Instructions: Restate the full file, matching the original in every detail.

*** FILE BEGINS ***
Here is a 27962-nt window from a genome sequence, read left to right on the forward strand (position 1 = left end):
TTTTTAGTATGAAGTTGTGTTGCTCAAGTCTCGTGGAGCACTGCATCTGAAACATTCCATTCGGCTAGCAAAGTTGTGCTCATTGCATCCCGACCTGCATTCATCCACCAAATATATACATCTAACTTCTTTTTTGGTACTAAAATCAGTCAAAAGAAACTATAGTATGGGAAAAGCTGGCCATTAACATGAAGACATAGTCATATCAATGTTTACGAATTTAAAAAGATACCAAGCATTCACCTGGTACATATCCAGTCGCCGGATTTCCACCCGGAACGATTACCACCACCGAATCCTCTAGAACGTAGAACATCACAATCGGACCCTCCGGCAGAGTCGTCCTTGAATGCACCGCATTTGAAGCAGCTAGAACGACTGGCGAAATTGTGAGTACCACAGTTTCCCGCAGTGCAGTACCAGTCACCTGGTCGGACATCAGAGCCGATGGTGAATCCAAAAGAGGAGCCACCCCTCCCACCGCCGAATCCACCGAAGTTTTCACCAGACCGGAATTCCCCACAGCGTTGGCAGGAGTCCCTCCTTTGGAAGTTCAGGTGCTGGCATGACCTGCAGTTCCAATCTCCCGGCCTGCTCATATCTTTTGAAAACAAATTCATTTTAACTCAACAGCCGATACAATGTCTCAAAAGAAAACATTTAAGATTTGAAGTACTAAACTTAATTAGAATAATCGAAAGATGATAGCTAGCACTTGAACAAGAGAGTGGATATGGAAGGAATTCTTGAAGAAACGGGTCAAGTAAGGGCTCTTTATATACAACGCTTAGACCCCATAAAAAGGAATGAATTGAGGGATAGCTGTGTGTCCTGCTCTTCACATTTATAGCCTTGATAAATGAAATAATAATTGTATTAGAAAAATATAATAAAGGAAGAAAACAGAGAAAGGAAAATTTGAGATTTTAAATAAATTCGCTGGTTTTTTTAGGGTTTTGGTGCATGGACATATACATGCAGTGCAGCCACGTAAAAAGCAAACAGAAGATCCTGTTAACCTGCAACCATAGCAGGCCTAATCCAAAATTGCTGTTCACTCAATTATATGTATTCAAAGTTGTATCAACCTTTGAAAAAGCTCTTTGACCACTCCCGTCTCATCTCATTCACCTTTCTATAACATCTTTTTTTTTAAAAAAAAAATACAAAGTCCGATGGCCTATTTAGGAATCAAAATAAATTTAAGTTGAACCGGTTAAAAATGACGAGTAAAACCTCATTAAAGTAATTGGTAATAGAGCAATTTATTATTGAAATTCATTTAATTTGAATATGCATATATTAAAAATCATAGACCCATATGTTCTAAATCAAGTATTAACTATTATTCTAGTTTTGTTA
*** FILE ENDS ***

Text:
Here is a 27962-nt window from a genome sequence, read left to right on the forward strand (position 1 = left end):
TTTTTAGTATGAAGTTGTGTTGCTCAAGTCTCGTGGAGCACTGCATCTGAAACATTCCATTCGGCTAGCAAAGTTGTGCTCATTGCATCCCGACCTGCATTCATCCACCAAATATATACATCTAACTTCTTTTTTGGTACTAAAATCAGTCAAAAGAAACTATAGTATGGGAAAAGCTGGCCATTAACATGAAGACATAGTCATATCAATGTTTACGAATTTAAAAAGATACCAAGCATTCACCTGGTACATATCCAGTCGCCGGATTTCCACCCGGAACGATTACCACCACCGAATCCTCTAGAACGTAGAACATCACAATCGGACCCTCCGGCAGAGTCGTCCTTGAATGCACCGCATTTGAAGCAGCTAGAACGACTGGCGAAATTGTGAGTACCACAGTTTCCCGCAGTGCAGTACCAGTCACCTGGTCGGACATCAGAGCCGATGGTGAATCCAAAAGAGGAGCCACCCCTCCCACCGCCGAATCCACCGAAGTTTTCACCAGACCGGAATTCCCCACAGCGTTGGCAGGAGTCCCTCCTTTGGAAGTTCAGGTGCTGGCATGACCTGCAGTTCCAATCTCCCGGCCTGCTCATATCTTTTGAAAACAAATTCATTTTAACTCAACAGCCGATACAATGTCTCAAAAGAAAACATTTAAGATTTGAAGTACTAAACTTAATTAGAATAATCGAAAGATGATAGCTAGCACTTGAACAAGAGAGTGGATATGGAAGGAATTCTTGAAGAAACGGGTCAAGTAAGGGCTCTTTATATACAACGCTTAGACCCCATAAAAAGGAATGAATTGAGGGATAGCTGTGTGTCCTGCTCTTCACATTTATAGCCTTGATAAATGAAATAATAATTGTATTAGAAAAATATAATAAAGGAAGAAAACAGAGAAAGGAAAATTTGAGATTTTAAATAAATTCGCTGGTTTTTTTAGGGTTTTGGTGCATGGACATATACATGCAGTGCAGCCACGTAAAAAGCAAACAGAAGATCCTGTTAACCTGCAACCATAGCAGGCCTAATCCAAAATTGCTGTTCACTCAATTATATGTATTCAAAGTTGTATCAACCTTTGAAAAAGCTCTTTGACCACTCCCGTCTCATCTCATTCACCTTTCTATAACATCTTTTTTTTTAAAAAAAAAATACAAAGTCCGATGGCCTATTTAGGAATCAAAATAAATTTAAGTTGAACCGGTTAAAAATGACGAGTAAAACCTCATTAAAGTAATTGGTAATAGAGCAATTTATTATTGAAATTCATTTAATTTGAATATGCATATATTAAAAATCATAGACCCATATGTTCTAAATCAAGTATTAACTATTATTCTAGTTTTGTTA